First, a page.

CNC Operator to CNC Machinist: Bridging the Gap

If you’re considering a career in the manufacturing industry, you’ve surely seen a lot of training programs, job posts, and other sources that refer to “CNC operators” and “CNC machinists”—and you’re probably wondering how these two titles/positions differ.

What’s the Difference between a CNC Operator and a CNC Machinist?

Generally speaking, there isn’t much difference between a CNC operator and CNC machinist, at least in terms of their primary responsibilities and function. The basic job description for both positions is essentially the same: They both set up and operate CNC machines and equipment.

CNC Machine TrainingTechnically speaking, however, there are a few noteworthy differences. A CNC machinist (or CNC set-up operator, as they are sometimes called) has additional duties, including, but not limited to:

  • Programming CNC machines
  • Troubleshooting mechanical issues
  • Quality control
  • Overseeing/managing other CNC operators

Also, the title of CNC machinist indicates a higher level of skill/expertise, which means it carries more professional weight and, in turn, comes with a bigger paycheck. According to the U.S. Department of Labor’s Bureau of Labor Statistics,CNC machinists, on average, more per annum than CNC operators.

There’s one more difference between CNC operators and CNC machinists, and it’s a big one—and it’s the reason CNC machinists have more responsibilities, carry a more prestigious title, and make more money than CNC operators…CNC machinists have more experience.

How Can I Become I CNC Machinist?

In order to become a CNC machinist, you must first start out as a CNC operator and work your way up the professional ladder. Because of the complexity of CNC machines, according to industry standards, one must first prove their proficiency at basic CNC machine operation before being assigned more involved duties.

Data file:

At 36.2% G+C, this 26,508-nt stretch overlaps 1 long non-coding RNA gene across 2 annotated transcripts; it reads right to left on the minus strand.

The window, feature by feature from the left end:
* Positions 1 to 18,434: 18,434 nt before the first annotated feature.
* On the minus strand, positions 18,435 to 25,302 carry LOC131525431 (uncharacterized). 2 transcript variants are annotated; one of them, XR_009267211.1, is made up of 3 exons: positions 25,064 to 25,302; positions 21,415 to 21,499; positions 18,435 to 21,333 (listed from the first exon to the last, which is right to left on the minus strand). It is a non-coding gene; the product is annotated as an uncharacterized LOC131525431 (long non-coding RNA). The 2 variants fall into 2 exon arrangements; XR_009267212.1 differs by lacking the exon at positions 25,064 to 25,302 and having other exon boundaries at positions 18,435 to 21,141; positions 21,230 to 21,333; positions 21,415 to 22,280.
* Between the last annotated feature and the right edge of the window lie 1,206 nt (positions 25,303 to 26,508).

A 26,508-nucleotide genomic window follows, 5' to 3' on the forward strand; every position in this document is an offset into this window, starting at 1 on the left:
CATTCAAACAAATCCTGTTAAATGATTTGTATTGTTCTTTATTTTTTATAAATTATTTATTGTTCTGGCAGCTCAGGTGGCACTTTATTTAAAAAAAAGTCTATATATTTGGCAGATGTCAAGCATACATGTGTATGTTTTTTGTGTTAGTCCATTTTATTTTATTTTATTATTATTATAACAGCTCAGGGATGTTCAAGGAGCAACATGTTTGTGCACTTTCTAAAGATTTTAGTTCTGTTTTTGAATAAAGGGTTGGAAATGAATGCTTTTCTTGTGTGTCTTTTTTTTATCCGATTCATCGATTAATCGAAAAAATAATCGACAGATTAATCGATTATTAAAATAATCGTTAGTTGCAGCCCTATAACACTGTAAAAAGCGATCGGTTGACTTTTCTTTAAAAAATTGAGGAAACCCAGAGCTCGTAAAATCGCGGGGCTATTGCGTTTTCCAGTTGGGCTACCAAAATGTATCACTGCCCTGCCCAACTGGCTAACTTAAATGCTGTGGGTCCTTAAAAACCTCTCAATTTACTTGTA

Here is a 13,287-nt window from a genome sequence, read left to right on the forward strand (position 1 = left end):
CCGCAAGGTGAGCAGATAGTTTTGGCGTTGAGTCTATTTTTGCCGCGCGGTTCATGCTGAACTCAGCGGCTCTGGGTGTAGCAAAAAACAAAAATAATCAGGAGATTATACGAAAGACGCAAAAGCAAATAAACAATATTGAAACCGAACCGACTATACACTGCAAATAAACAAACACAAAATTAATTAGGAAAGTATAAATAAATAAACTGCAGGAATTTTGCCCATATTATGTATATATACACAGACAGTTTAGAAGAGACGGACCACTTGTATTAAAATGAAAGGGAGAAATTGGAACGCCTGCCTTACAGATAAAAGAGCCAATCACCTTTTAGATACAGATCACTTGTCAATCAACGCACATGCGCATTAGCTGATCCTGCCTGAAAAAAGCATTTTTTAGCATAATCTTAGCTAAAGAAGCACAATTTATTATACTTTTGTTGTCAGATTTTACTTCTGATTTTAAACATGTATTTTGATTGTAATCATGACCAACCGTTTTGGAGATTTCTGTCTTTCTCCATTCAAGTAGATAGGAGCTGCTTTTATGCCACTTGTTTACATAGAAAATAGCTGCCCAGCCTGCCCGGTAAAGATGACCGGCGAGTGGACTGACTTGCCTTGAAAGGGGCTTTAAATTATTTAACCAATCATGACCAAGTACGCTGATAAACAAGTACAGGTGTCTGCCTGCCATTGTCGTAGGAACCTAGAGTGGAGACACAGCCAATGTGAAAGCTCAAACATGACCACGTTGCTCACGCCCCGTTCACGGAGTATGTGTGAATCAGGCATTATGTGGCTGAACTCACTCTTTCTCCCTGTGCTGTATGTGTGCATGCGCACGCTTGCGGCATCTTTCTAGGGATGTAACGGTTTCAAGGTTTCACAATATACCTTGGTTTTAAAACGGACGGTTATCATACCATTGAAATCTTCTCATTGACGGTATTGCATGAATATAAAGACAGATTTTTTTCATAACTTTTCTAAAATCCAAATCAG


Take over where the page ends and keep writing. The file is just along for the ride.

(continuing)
Makes sense, right? But you’ve got to be wondering: Just how long does it take for a CNC operator to prove their proficiency and garner enough experience to become a CNC machinist?

That’s a good question. But, unfortunately, it doesn’t have an easy answer. There’s no set milestone for when a CNC operator is “eligible” to become a CNC machinist, and so much of it depends on the individual worker’s job performance, as well as her/his educational and training background.

That’s a pretty slow climb up ladder in some people’s opinions. And if that’s your opinion, don’t worry. At PMI, we can give you a “boost” to help you get to the top faster.

Get on the Fast Track to Becoming a CNC Machinist with the CNC 

Machinist Program at PMI

Research has shown that professional trade training programs such as the CNC Machinist Program at PMI can help men and women advance their careers in about half the time it takes those who only have CNC operator training.

Beyond basic training, our core curriculum will teach you the fundamentals of being a CNC machinist, from blueprint reading to troubleshooting specialty equipment; and our facility will provide you with access to industry-leading CNC machines and allow you to use, and learn from, them in ways you wouldn’t be “allowed,” or otherwise couldn’t, for some time at your job as a CNC operator, thereby giving you hands-on experience beyond that of your peers and allowing you to advance your career at a quicker pace.

To learn more about getting on the fast track to a career as a CNC machinist, please give us a call or schedule an appoint to come in and meet with us and tour our facility.